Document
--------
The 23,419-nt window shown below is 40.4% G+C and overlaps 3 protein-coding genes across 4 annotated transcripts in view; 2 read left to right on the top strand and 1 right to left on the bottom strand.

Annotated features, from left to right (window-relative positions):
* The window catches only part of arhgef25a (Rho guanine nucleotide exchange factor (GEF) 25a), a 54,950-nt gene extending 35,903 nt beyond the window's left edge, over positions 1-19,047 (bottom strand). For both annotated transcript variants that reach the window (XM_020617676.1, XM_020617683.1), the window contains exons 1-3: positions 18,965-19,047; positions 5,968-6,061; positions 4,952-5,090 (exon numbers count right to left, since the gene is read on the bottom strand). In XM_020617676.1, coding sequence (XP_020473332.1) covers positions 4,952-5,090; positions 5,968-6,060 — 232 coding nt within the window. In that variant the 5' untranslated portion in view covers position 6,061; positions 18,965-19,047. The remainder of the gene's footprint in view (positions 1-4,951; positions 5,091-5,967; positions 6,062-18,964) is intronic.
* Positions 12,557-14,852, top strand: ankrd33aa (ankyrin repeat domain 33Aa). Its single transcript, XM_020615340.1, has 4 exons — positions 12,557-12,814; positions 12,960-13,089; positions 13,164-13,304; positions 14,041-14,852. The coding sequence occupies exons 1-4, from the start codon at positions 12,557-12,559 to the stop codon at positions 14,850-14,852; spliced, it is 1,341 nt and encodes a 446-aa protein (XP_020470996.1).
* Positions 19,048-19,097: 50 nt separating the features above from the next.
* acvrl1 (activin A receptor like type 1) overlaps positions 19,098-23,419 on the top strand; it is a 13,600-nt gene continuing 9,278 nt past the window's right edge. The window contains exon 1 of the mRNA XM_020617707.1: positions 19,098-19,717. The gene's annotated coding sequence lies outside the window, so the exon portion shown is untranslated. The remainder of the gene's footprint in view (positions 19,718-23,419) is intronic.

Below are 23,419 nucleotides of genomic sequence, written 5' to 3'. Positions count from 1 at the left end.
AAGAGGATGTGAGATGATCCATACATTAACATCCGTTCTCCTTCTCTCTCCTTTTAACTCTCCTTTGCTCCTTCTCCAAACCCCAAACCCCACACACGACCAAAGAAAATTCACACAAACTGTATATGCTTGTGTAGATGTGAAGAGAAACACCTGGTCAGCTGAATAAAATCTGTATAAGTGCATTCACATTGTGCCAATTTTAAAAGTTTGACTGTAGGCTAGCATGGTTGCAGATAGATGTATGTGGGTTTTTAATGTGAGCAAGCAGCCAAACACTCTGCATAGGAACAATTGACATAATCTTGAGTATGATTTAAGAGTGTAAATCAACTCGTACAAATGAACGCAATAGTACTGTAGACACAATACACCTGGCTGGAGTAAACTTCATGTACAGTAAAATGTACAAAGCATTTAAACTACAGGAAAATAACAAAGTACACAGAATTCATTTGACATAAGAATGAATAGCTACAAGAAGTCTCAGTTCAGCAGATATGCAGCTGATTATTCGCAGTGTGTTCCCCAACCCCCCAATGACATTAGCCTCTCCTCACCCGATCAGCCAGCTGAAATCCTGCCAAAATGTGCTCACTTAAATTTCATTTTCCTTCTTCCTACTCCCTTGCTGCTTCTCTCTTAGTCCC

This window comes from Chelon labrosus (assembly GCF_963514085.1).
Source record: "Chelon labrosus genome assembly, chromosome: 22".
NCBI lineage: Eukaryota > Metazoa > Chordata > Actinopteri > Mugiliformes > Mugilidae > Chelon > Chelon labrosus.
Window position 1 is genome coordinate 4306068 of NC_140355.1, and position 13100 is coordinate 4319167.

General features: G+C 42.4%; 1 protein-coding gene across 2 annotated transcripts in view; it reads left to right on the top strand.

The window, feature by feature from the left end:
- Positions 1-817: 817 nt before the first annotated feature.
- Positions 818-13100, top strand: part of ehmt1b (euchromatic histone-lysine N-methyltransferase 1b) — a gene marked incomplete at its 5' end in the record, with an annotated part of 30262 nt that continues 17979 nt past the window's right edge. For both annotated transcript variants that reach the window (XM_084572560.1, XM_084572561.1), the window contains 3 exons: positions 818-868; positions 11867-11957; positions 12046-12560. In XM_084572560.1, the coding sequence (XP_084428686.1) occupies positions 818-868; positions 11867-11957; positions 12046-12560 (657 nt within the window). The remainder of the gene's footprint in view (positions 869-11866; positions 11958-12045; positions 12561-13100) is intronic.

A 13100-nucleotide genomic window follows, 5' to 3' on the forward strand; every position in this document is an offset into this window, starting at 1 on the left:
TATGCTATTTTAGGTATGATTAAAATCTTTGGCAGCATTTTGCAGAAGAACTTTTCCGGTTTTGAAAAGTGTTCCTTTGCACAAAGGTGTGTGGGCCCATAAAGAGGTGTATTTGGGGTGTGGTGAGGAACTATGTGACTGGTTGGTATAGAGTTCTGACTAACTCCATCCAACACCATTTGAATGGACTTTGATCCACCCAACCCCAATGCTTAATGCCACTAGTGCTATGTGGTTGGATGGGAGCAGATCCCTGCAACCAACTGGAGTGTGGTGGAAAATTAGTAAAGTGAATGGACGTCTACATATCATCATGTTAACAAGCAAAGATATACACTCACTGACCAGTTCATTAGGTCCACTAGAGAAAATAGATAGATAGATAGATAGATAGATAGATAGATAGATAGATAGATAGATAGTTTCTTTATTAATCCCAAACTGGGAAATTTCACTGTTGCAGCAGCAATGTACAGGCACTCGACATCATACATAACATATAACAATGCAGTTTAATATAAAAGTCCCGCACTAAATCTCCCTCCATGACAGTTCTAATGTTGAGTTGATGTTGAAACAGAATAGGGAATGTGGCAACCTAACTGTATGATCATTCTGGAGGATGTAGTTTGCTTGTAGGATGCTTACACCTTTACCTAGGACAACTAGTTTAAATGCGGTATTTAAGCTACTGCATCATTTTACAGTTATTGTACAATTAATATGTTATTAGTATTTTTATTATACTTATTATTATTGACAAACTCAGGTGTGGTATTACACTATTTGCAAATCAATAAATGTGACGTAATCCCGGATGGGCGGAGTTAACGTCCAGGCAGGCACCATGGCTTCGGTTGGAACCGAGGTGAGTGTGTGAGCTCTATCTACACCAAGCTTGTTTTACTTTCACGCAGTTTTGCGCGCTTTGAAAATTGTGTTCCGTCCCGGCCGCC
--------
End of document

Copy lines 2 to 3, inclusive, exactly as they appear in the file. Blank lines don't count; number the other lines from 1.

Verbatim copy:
Annotated features, from left to right (window-relative positions):
* The window catches only part of arhgef25a (Rho guanine nucleotide exchange factor (GEF) 25a), a 54,950-nt gene extending 35,903 nt beyond the window's left edge, over positions 1-19,047 (bottom strand). For both annotated transcript variants that reach the window (XM_020617676.1, XM_020617683.1), the window contains exons 1-3: positions 18,965-19,047; positions 5,968-6,061; positions 4,952-5,090 (exon numbers count right to left, since the gene is read on the bottom strand). In XM_020617676.1, coding sequence (XP_020473332.1) covers positions 4,952-5,090; positions 5,968-6,060 — 232 coding nt within the window. In that variant the 5' untranslated portion in view covers position 6,061; positions 18,965-19,047. The remainder of the gene's footprint in view (positions 1-4,951; positions 5,091-5,967; positions 6,062-18,964) is intronic.